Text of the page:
Living Across the Country Doesn’t Mean I Don’t Love my Family

Saying goodbye is never easy…no matter how many times you do. It’s not one of those instances where you get better at it the more you do it. It hurts. Every. Single Time. I will always be that girl crying in her window seat as the plane takes off over Lake Michigan.

I moved to LA three years ago…craving a new city and new opportunities. I got in my old Honda CR-V and drove over 2,000 miles. I puked once…turned around twice…and didn’t eat for over a week…but I made it.

I tried to find blogs online about being homesick, but they only made me feel worse. There are a lot of people who say that they could never live far away from their family…that they love them too much. It makes me feel like I abandoned my parents, Grandma and dog. I feel ashamed that I moved away…that they don’t think I love them as much. I constantly feel guilty…guilty that I’m not home for my dad’s birthday or to take my Grandma shopping or to help my mom cook dinner on Sundays. I feel like a bad daughter and that I’m going to regret all my decisions when my grandma and parents someday pass away. My Grandma is 93-years-old, and I fear that any day could be her last. I dread that phone call. I’ve told myself that no matter when it happens or where I am…I’ll be on that first flight home.

People are always saying that family means everything…and that at the end of the day they’re all we have. And I think they’re right.

Leaving home after the holidays was harder than ever. I cried all the way home, which consisted of two planes and a taxi cab. I couldn’t stop. I cried because living out here means I can’t just pop into my parent’s home for weekend dinners. I cried because I couldn’t sit and talk to my Grandma after dinner on a regular basis. I cried because I can’t visit my friends in Chicago whenever I wanted.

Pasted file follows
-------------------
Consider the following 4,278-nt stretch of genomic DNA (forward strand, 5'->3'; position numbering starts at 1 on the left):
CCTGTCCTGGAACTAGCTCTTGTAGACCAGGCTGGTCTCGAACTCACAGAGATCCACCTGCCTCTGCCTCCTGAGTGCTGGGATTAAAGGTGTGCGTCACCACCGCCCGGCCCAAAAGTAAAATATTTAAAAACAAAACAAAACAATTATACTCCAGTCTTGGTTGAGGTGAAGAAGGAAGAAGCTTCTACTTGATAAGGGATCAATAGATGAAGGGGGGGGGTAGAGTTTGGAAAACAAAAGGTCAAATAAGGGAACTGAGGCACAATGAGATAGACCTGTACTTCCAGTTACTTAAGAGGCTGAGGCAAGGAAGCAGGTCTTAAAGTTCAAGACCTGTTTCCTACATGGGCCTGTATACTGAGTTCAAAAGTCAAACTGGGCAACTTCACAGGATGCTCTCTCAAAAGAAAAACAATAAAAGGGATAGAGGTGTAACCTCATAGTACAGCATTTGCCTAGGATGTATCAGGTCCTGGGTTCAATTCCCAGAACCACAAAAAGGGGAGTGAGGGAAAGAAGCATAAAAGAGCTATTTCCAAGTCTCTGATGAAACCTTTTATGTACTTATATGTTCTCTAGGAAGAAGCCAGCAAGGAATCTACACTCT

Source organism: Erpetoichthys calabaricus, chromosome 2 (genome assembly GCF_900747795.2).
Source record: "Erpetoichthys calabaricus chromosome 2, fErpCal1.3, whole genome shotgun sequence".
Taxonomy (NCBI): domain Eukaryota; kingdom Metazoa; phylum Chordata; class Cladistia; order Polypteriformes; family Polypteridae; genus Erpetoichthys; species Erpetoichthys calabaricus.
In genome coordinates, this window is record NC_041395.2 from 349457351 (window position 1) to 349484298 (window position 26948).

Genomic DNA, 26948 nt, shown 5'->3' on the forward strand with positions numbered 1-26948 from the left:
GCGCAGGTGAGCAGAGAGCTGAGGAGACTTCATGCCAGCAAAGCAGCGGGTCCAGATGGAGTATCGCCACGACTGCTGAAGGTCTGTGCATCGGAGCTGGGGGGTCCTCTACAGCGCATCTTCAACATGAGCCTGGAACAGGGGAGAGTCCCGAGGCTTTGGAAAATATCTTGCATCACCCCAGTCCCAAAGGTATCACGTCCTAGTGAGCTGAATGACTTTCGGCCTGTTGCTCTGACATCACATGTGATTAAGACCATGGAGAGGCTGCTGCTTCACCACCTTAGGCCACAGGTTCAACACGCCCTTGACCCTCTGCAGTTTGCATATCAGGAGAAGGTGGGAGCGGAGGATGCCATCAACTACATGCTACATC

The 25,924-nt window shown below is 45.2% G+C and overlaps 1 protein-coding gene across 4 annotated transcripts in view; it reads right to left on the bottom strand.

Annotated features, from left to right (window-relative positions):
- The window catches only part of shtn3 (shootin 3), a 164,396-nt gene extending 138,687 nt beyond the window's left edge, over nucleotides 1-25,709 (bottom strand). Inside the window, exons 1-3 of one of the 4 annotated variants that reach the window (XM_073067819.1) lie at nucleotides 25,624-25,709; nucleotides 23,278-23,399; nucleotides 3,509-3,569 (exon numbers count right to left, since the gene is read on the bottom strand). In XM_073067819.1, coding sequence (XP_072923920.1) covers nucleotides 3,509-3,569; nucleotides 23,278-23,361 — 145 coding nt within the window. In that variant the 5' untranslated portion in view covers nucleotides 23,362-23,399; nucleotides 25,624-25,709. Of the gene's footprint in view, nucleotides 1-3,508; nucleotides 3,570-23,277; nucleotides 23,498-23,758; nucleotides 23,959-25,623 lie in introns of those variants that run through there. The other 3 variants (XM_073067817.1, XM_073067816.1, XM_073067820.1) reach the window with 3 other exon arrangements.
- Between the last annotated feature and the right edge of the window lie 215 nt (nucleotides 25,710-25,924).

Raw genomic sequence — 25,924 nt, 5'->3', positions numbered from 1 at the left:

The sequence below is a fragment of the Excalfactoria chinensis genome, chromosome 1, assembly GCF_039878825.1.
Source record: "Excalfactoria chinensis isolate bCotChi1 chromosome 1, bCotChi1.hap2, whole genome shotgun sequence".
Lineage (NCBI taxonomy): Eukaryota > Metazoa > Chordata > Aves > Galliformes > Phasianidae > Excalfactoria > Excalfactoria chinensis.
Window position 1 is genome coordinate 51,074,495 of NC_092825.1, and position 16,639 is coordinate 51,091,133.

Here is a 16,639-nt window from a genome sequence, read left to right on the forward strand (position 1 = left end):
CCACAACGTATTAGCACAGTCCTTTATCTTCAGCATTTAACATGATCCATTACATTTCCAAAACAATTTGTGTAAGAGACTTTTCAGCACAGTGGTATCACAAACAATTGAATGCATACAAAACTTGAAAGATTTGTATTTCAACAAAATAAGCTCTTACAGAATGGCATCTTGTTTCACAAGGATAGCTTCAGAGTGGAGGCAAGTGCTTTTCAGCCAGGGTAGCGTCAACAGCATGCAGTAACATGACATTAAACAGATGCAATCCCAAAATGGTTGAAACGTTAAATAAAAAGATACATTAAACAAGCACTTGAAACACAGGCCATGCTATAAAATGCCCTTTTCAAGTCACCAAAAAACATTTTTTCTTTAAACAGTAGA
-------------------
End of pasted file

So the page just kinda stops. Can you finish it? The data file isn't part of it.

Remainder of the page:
While I *LOVE* the people I have met in LA and can’t imagine life without them, leaving family is never easy.

My parents say they want to move to California in the next 10 years or so, but I fear that something will happen before then or they won’t have the resources to do so. I fear that I’m pursuing a dream that won’t come true or I’ll be living “the dream” but won’t be truly happy.

But you know what? I have to keep trying to pursue it. I know that deep down I wouldn’t be genuinely happy in Chicago on a day to day level. Someone asked me what I’d do in Chicago for work and I couldn’t come up with an answer. Nothing compares to the work I’m doing out here. I hate the cold. I would always be going home every weekend to visit my parents, continuing my dependence on them.

The thing is…I’m obsessed with my family. OBSESSED. I can never relate when friends say that they can only go home for a week before their parents drive them crazy. I have gone home for two weeks and it’s still never enough time. We Skype constantly…doing crossword puzzles, watching Packers games and even eating dinner together. It’s our new tradition. And I feel that my brother, who lives an hour away from me, parents and I have forged a new bond…one that isn’t any less than those my friends who still live in Wisconsin have with their parents. It’s just one that’s different and takes a little more effort. Going home means nights of board games, cooking dinners and conversation. We don’t fight. We just cherish our times together. Phone calls mean so much more. Even phone calls to my friends mean so much more. And I cherish the times when I’m with them in Chicago and Wisconsin. Everyone back home is my rock.

And the great thing is…LA has made me more independent. When my car breaks down, I have to fix it. I also have put myself out there, showing up to events alone or entering a storytelling competition. I have met so many creative and talented people who I am proud to call friends. I know that if I was in a bind, I’d have at least 10 people to call who would help me out. Yes, it may be lonely at times, but your 20s is a time to discover yourself and learn to be okay with solitude and loneliness. I’ve been discovering myself in LA. And while I wish my parents were out here, I know that I need to go through this period of life before I am close to them geographically.

I challenge you to move to a new city. Enjoy the loneliness. And know that you can always go home if things totally fall apart.